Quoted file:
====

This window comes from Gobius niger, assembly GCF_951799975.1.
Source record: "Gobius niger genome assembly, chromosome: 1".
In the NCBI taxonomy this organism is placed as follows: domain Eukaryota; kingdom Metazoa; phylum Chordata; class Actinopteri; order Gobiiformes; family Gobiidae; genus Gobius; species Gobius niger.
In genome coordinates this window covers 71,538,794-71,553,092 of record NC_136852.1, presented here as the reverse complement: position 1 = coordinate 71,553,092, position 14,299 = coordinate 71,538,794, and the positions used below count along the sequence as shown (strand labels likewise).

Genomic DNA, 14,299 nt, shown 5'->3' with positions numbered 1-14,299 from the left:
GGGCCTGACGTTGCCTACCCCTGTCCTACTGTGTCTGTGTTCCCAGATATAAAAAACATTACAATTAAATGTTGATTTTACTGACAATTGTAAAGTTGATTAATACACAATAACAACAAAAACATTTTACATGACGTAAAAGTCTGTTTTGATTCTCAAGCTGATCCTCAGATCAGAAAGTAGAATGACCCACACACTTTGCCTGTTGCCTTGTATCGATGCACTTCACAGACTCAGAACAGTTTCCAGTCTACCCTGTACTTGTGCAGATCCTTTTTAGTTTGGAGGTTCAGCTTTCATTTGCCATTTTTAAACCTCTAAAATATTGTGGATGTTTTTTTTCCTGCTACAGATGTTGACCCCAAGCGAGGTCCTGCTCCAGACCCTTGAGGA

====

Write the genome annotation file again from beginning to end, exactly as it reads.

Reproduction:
This window comes from Gobius niger, assembly GCF_951799975.1.
Source record: "Gobius niger genome assembly, chromosome: 1".
In the NCBI taxonomy this organism is placed as follows: domain Eukaryota; kingdom Metazoa; phylum Chordata; class Actinopteri; order Gobiiformes; family Gobiidae; genus Gobius; species Gobius niger.
In genome coordinates this window covers 71,538,794-71,553,092 of record NC_136852.1, presented here as the reverse complement: position 1 = coordinate 71,553,092, position 14,299 = coordinate 71,538,794, and the positions used below count along the sequence as shown (strand labels likewise).

Genomic DNA, 14,299 nt, shown 5'->3' with positions numbered 1-14,299 from the left:
GGGCCTGACGTTGCCTACCCCTGTCCTACTGTGTCTGTGTTCCCAGATATAAAAAACATTACAATTAAATGTTGATTTTACTGACAATTGTAAAGTTGATTAATACACAATAACAACAAAAACATTTTACATGACGTAAAAGTCTGTTTTGATTCTCAAGCTGATCCTCAGATCAGAAAGTAGAATGACCCACACACTTTGCCTGTTGCCTTGTATCGATGCACTTCACAGACTCAGAACAGTTTCCAGTCTACCCTGTACTTGTGCAGATCCTTTTTAGTTTGGAGGTTCAGCTTTCATTTGCCATTTTTAAACCTCTAAAATATTGTGGATGTTTTTTTTCCTGCTACAGATGTTGACCCCAAGCGAGGTCCTGCTCCAGACCCTTGAGGA